They, with the help of Mervyn, had created a money making machine, where the B of E kept interest rates artificially low via their open market operations and the banks extended credit to anyone who wanted some. This created massive amounts of new money in the system and is shown in the M4 figures of the time. At one stage M4 was growing at 18% a year!!!
    The Bank clearly knew this but did nothing to rein in the massive credit expansion -because it suited the government. Tony, Gordon and Alistair must have been overjoyed at the sight of their tax revenues skyrocketing with the boom in the housing market. There was no way that they were going to let this stop.
    They blew up our economy. They are responsible for the mess we are now in. Yet they walk away with no sign of any guilt and no demands for their accountability. The only thing they are being held to account over is their relationship with Rupert Murdoch – nothing with regard to the unbelievable financial damage that they have done to this country!!!
    It really is beyond belief.
    JR – Your government risks repeating these mistakes all over again. The banks are being encouraged to be irresponsible all over again.
    This is a recent warning from Patrick Hosking at The Times : (cites an article re large banks and current gearing)

  21. Derek Emery
    Posted May 28, 2012 at 11:20 am | Permalink

    I was told that thanks to a wide range of new financial products they could carry more risk with the means to offset it through futures, options and derivatives. It did not prove to be like that. Indeed, as some of us feared, the large positions in special instruments often increased the exposure to dangerous markets, and increased the geared impact of a fall in markets.

    I thought the way derivatives are used to reduce risk is to buy options (calls or puts) to offset not increase a possible increase or decrease in share value without the costs of buying or selling the shares.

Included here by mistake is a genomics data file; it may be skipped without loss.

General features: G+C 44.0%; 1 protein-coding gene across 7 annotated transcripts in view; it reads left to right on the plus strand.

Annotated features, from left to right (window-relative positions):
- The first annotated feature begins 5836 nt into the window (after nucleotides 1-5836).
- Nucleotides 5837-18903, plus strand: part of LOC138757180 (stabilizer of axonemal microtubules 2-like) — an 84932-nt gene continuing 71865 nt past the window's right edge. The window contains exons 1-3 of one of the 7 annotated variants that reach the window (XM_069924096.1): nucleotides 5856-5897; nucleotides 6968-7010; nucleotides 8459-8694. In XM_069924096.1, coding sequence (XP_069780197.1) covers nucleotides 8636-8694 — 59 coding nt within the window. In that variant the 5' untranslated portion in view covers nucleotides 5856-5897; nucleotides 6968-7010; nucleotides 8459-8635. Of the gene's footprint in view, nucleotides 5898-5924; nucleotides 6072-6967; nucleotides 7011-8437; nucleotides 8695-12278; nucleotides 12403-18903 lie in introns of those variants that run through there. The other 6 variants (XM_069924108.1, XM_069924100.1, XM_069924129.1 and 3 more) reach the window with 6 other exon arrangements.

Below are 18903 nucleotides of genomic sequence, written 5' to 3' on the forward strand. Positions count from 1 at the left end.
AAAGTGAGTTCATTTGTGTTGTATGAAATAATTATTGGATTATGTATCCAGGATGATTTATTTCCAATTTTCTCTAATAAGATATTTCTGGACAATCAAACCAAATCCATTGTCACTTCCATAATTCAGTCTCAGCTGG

For banks to cover themselves for losses of house values they have loaned money against they would need a derivative that increased in value as the price of houses dropped.
    The complex financial product they bought was based on the value of a mixture of low risk and high risk home loans. If there was a problem the value of the derivative could only ever drop i.e. move in the same way as the value of their own home loans.
    A derivative product whose value increased as home prices fell as and as people fell behind their mortgages would have been of more use.

    • Mark
      Posted May 28, 2012 at 5:35 pm | Permalink

      There were several such derivatives, ranging from house price index CFDs through taking the short side on CDOs and other more complicated schemes. They were used to burn investors who were bearish on the way up. Few got on the right side of the market at the right time, although there have been accusations of sale of securities by prominent firms that were designed to fall in price despite being marketed as hot prospects.

      Markets can remain irrational longer than you can remain solvent.

  22. MajorFrustration
    Posted May 28, 2012 at 11:56 am | Permalink

    Nothing wrong to look back and learn – if only to stop making the same mistakes again, But like any Government review it will emphasise new measures since brought in -yeah right. And of course nobody will take the blame. Whats more important now surely is what the BoE and Treasury are doing to blunt any impack of Euro failure. Will we have to wait four yrs to understand their continuing incompetence.

  23. lojolondon
    Posted May 28, 2012 at 12:04 pm | Permalink

    Actually, John, I think on investigation that G.Brown forced Lloyds / HBOS merger against their better instincts, believing that it would save the government from having to step in. Misjudged, like everything else!

    • APL
      Posted May 29, 2012 at 7:20 am | Permalink

      lojolondon: “G.Brown forced Lloyds / HBOS merger ”